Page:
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Topic Summary

Posted by: Brad
« on: June 28, 2020, 03:12:57 PM »

You would not be claiming the "benefits" you would only be claiming the actual structural pieces or features that are new and different from other products.  The patent office does not really care about benefits as that is subjective.  What you may think is a benefit I may think is not needed.



Posted by: JimboSlice
« on: June 14, 2020, 04:31:51 PM »

I would include them both in your application.  You can then decide to only claim the first benefit and not claim the second benefit in the "claims" section.

Also, if your point of novelty is the "shape" you may want to think about doing a Design patent instead.

Thanks for the help. I'm still a bit confused though. A single limitation enables benefit A & B. For most users benefit A is much more important than benefit B. Benefit A is novel and non-obvious. Benefit B is novel but could be considered predictable if combining prior art.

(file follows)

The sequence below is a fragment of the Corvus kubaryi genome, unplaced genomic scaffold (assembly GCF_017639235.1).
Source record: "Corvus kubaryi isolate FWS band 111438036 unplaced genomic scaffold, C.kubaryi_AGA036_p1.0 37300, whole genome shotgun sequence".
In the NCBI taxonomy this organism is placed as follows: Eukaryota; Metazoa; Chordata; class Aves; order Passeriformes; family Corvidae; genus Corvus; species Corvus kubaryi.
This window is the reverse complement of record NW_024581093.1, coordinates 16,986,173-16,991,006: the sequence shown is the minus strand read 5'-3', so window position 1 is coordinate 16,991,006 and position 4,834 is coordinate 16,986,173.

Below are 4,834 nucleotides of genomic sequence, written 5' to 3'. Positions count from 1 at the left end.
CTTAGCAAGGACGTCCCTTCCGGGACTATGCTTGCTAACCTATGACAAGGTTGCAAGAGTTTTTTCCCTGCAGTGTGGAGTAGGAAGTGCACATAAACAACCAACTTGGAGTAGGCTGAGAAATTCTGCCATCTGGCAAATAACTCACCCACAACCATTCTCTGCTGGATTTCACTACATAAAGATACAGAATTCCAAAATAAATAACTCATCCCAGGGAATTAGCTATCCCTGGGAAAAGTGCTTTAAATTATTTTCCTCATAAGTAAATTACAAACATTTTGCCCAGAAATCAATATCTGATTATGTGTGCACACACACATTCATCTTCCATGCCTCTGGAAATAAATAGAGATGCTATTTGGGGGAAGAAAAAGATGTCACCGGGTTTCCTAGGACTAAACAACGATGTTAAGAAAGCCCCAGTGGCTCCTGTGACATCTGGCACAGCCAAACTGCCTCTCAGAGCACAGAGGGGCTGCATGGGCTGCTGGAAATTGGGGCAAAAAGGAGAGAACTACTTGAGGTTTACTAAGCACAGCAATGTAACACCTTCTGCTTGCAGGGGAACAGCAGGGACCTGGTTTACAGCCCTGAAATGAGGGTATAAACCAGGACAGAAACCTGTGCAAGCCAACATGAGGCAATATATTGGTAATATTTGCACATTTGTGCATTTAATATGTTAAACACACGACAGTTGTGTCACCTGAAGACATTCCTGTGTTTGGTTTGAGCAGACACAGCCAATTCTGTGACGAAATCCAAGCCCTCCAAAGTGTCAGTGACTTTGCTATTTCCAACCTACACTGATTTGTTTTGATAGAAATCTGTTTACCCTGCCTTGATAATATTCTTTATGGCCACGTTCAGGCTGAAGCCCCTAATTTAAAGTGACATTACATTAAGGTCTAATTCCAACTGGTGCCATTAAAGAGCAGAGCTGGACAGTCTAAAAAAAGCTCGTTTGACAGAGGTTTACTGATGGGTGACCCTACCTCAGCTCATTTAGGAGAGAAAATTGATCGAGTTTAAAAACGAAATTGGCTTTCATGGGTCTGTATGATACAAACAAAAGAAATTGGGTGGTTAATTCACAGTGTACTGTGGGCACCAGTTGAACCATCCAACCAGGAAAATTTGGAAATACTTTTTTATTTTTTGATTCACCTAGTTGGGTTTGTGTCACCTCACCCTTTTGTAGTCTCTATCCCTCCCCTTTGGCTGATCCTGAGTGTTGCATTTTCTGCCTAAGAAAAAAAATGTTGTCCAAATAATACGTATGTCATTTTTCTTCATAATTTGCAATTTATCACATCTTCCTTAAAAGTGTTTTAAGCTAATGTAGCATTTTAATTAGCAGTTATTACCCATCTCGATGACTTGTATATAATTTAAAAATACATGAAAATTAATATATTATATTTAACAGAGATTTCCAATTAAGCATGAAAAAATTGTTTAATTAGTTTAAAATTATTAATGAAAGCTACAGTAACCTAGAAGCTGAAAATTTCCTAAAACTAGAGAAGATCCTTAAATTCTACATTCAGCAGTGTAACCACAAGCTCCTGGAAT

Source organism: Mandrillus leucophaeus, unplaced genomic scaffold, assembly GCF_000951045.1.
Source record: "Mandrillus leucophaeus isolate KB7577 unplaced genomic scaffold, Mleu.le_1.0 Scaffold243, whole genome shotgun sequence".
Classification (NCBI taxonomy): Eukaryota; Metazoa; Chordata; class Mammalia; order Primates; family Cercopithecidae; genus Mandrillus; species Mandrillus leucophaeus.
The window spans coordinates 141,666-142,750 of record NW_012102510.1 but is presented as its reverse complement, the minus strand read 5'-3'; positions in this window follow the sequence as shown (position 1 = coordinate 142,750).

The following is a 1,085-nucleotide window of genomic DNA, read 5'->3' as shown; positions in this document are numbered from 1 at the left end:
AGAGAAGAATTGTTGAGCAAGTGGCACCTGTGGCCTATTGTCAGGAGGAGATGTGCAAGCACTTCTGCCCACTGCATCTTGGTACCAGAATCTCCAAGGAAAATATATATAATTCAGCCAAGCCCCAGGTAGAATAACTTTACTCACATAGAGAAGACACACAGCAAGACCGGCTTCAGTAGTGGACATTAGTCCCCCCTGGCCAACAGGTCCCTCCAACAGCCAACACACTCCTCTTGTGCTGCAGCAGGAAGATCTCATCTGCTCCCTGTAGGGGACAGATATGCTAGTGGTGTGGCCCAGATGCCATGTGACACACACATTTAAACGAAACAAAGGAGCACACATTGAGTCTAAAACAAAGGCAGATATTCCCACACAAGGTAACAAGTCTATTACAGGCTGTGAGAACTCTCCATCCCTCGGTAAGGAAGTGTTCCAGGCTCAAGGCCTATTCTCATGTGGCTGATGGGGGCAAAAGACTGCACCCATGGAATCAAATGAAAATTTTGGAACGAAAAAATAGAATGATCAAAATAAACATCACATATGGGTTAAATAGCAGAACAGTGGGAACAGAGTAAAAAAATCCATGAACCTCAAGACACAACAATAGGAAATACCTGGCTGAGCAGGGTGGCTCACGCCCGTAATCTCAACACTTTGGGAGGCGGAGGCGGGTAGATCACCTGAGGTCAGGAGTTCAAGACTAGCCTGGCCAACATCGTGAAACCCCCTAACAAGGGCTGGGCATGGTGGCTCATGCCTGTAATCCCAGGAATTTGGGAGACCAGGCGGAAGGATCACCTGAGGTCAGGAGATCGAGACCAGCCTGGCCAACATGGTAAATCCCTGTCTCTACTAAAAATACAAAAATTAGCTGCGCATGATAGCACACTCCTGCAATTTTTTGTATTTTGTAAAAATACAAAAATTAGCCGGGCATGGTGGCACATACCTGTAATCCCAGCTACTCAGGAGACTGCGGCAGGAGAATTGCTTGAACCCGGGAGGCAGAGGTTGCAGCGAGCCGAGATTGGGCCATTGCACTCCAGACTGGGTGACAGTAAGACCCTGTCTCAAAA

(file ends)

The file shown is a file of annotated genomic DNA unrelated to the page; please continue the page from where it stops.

Posted by: Brad
« on: June 14, 2020, 11:18:51 AM »

I would include them both in your application.  You can then decide to only claim the first benefit and not claim the second benefit in the "claims" section.

Also, if your point of novelty is the "shape" you may want to think about doing a Design patent instead.

Posted by: JimboSlice
« on: June 13, 2020, 03:33:11 PM »

I have a novel improvement to a device where one limitation is shape. The benefit of this shape I want to protect is non obvious. However, after more research I found another benefit of this shape that may be considered obvious. Do I have to disclose the other benefit? Could it potentially cause my application to be rejected?
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